Fault and Blame – Dealing with Depression
The German Wings plane crash incident was one that frightened the world. To think that we could all be subject to the whims of one distressed individual, in a desperate enough situation to take their own life, is truly terrifying. However, when further information was revealed that the pilot was one who was dealing with depression, further questions were asked.
A recent article in the popular press looks at the psychology of blame. It suggests that as a society we are quick to jump to conclusions and countermeasures, which often creates an environment where we’re simply waiting for the next disaster to happen.
There is a mind-set within the oil industry that can also be applied to the aviation industry here; an accident is never an isolated situation, but rather the result of a chain of events. Human beings have a low tolerance for uncertainty, which means that when a difficult situation occurs then there is often a tendency to look for the most obvious answer and to try and find the quickest possible resolution for any situation. The result of this behaviour can often be the implementation of measures that simply deal with one maximised issue rather than looking at the wider picture.
For instance, if there had not been problems with terrorists on aircraft, would there have been locking systems on every aircraft that are capable of isolating the cockpit from outside intrusion? And is this the very mechanism that allowed the pilot of the German Wings flight to fly the plane into a mountain?
When you have a culture that is fuelled by the twenty four hour news channel, which replays incidents repeatedly, imprinting the horror on the subconscious of viewers without respite, is it any wonder people want answers? These shows often recruit armchair experts and academics, who are extremely knowledgeable about very small subject areas. These individuals often create a focus on a single issue rather than putting any situation with a wider context.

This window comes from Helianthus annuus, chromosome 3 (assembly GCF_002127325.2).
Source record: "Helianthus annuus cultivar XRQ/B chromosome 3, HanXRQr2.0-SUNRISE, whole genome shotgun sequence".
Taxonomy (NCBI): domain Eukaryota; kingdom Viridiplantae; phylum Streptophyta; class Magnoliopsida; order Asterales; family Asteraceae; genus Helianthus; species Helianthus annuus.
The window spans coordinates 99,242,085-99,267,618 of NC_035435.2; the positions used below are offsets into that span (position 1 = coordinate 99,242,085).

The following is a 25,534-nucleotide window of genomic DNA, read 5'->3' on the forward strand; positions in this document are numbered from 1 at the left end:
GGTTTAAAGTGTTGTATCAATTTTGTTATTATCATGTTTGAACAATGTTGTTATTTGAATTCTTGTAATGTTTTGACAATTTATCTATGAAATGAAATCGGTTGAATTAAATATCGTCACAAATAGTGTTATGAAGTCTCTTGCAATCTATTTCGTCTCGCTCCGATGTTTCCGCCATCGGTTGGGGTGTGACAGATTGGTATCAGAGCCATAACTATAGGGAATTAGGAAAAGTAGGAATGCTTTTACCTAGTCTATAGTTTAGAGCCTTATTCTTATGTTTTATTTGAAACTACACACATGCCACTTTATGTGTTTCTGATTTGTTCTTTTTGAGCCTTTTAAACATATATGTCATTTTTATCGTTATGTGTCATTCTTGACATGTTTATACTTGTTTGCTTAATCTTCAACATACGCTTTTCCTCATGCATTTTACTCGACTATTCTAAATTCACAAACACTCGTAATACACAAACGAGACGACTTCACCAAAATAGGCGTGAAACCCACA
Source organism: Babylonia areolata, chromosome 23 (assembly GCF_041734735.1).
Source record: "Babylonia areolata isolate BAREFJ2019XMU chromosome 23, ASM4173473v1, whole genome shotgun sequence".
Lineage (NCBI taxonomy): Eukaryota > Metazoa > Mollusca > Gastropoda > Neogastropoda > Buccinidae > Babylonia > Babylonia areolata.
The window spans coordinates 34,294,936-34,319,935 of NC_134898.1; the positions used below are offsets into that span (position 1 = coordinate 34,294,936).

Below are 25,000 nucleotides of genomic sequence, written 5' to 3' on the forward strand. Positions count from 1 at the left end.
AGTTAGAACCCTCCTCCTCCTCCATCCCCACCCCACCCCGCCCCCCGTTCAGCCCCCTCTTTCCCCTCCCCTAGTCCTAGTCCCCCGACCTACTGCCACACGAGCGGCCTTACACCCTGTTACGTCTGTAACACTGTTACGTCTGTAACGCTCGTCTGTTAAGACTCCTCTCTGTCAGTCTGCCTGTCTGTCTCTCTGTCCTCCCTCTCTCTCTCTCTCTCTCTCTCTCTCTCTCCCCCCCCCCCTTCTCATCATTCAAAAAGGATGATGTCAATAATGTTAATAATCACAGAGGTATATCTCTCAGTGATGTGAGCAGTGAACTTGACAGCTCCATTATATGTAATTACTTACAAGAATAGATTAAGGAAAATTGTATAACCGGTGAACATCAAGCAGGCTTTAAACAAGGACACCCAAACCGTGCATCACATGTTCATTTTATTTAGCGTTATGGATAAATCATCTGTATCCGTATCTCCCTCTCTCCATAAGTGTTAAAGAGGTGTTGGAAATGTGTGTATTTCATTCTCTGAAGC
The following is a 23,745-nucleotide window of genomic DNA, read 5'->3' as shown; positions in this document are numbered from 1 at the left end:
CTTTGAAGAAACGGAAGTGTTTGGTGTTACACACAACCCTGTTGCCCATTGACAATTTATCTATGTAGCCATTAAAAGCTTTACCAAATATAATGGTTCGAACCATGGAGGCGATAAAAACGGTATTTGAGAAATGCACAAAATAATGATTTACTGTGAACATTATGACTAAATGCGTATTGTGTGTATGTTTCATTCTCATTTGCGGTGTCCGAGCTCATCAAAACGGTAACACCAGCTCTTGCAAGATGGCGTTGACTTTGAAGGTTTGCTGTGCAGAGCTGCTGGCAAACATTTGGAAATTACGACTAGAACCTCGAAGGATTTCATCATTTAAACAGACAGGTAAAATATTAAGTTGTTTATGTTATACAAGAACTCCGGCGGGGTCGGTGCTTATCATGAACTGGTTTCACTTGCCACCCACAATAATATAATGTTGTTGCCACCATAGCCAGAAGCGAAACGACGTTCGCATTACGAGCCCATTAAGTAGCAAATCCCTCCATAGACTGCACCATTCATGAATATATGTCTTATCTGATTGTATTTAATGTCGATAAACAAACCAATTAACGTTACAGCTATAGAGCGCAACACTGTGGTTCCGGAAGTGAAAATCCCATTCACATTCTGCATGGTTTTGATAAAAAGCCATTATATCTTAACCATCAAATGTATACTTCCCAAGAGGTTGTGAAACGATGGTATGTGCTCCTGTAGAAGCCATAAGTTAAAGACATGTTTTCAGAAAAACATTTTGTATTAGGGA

Who and what therefore could prevent this situation? It seems that if you put pressure on people with mental problems often they are less likely to seek help. Depression is often a symptom of a wider psychological malady that is linked to low self-esteem and self-worth in a cyclical relationship. Individuals suffering from these problems are often not inclined to come forward as they are frightened of losing their jobs. This recent situation with the German Wings pilot has done little now to help this situation.
The answer is that any response to a tragedy or accident has to be approached with a degree of dispassionate logic. Rather than laying fault solely at the door of one individual who was suffering from a known medical condition, other factors that have facilitated this tragedy should be considered.
If you are dealing with depression in the workplace or in any other areas of your life, there are solutions beyond going to the doctor and taking pills to ease your anxieties. CBT, ACT, mindfulness and hypnotherapy, when combined can create a powerful system of self-evaluation and healing that can create a new mind set and method for escaping this mental illness.
Would you like to find out more about how CBT could help you deal with depression? The first step on the journey to a happier and more balanced life is setting up a free consultation session where we can talk through the different options available to you. The therapeutic sessions that I offer are not a lifetime’s commitment to change, but rather a results orientated method that will show real results in six to eight sessions.